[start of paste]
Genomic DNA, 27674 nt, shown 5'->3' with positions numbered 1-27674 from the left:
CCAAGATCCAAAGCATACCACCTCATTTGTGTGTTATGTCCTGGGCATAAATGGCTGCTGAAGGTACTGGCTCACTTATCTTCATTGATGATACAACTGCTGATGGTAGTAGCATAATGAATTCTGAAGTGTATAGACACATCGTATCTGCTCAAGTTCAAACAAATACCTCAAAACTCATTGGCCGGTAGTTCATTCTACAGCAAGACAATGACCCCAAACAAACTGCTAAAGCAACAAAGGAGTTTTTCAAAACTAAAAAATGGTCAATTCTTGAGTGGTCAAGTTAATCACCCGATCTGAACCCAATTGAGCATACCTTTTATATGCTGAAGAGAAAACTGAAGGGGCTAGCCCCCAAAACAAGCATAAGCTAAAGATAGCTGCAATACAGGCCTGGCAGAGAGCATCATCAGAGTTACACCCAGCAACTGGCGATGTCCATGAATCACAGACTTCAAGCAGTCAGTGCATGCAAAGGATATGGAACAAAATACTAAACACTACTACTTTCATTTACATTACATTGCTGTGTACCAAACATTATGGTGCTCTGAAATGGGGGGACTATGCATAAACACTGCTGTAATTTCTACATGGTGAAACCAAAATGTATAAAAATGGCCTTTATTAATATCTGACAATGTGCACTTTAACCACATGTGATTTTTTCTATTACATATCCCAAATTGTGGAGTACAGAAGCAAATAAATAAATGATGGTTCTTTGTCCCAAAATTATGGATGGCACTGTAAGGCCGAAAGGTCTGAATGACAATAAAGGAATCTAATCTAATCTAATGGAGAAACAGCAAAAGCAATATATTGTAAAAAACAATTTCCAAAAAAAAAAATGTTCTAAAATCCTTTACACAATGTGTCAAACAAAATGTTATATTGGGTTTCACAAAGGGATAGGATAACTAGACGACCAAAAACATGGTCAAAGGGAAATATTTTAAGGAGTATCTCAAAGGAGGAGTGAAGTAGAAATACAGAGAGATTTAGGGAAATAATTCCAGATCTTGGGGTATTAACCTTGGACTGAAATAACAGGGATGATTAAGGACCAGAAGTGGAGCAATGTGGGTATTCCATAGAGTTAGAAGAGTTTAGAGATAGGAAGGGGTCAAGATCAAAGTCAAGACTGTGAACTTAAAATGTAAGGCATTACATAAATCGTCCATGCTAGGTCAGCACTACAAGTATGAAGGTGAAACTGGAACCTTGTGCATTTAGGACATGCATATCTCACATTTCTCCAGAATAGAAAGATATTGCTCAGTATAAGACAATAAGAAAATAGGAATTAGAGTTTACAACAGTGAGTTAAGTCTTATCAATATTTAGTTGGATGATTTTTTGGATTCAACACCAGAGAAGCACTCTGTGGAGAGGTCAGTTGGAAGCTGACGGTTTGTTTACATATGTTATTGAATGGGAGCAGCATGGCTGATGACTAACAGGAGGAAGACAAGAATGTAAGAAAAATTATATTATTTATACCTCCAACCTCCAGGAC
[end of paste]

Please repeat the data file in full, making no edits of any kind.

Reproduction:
Genomic DNA, 27674 nt, shown 5'->3' with positions numbered 1-27674 from the left:
CCAAGATCCAAAGCATACCACCTCATTTGTGTGTTATGTCCTGGGCATAAATGGCTGCTGAAGGTACTGGCTCACTTATCTTCATTGATGATACAACTGCTGATGGTAGTAGCATAATGAATTCTGAAGTGTATAGACACATCGTATCTGCTCAAGTTCAAACAAATACCTCAAAACTCATTGGCCGGTAGTTCATTCTACAGCAAGACAATGACCCCAAACAAACTGCTAAAGCAACAAAGGAGTTTTTCAAAACTAAAAAATGGTCAATTCTTGAGTGGTCAAGTTAATCACCCGATCTGAACCCAATTGAGCATACCTTTTATATGCTGAAGAGAAAACTGAAGGGGCTAGCCCCCAAAACAAGCATAAGCTAAAGATAGCTGCAATACAGGCCTGGCAGAGAGCATCATCAGAGTTACACCCAGCAACTGGCGATGTCCATGAATCACAGACTTCAAGCAGTCAGTGCATGCAAAGGATATGGAACAAAATACTAAACACTACTACTTTCATTTACATTACATTGCTGTGTACCAAACATTATGGTGCTCTGAAATGGGGGGACTATGCATAAACACTGCTGTAATTTCTACATGGTGAAACCAAAATGTATAAAAATGGCCTTTATTAATATCTGACAATGTGCACTTTAACCACATGTGATTTTTTCTATTACATATCCCAAATTGTGGAGTACAGAAGCAAATAAATAAATGATGGTTCTTTGTCCCAAAATTATGGATGGCACTGTAAGGCCGAAAGGTCTGAATGACAATAAAGGAATCTAATCTAATCTAATGGAGAAACAGCAAAAGCAATATATTGTAAAAAACAATTTCCAAAAAAAAAAATGTTCTAAAATCCTTTACACAATGTGTCAAACAAAATGTTATATTGGGTTTCACAAAGGGATAGGATAACTAGACGACCAAAAACATGGTCAAAGGGAAATATTTTAAGGAGTATCTCAAAGGAGGAGTGAAGTAGAAATACAGAGAGATTTAGGGAAATAATTCCAGATCTTGGGGTATTAACCTTGGACTGAAATAACAGGGATGATTAAGGACCAGAAGTGGAGCAATGTGGGTATTCCATAGAGTTAGAAGAGTTTAGAGATAGGAAGGGGTCAAGATCAAAGTCAAGACTGTGAACTTAAAATGTAAGGCATTACATAAATCGTCCATGCTAGGTCAGCACTACAAGTATGAAGGTGAAACTGGAACCTTGTGCATTTAGGACATGCATATCTCACATTTCTCCAGAATAGAAAGATATTGCTCAGTATAAGACAATAAGAAAATAGGAATTAGAGTTTACAACAGTGAGTTAAGTCTTATCAATATTTAGTTGGATGATTTTTTGGATTCAACACCAGAGAAGCACTCTGTGGAGAGGTCAGTTGGAAGCTGACGGTTTGTTTACATATGTTATTGAATGGGAGCAGCATGGCTGATGACTAACAGGAGGAAGACAAGAATGTAAGAAAAATTATATTATTTATACCTCCAACCTCCAGGAC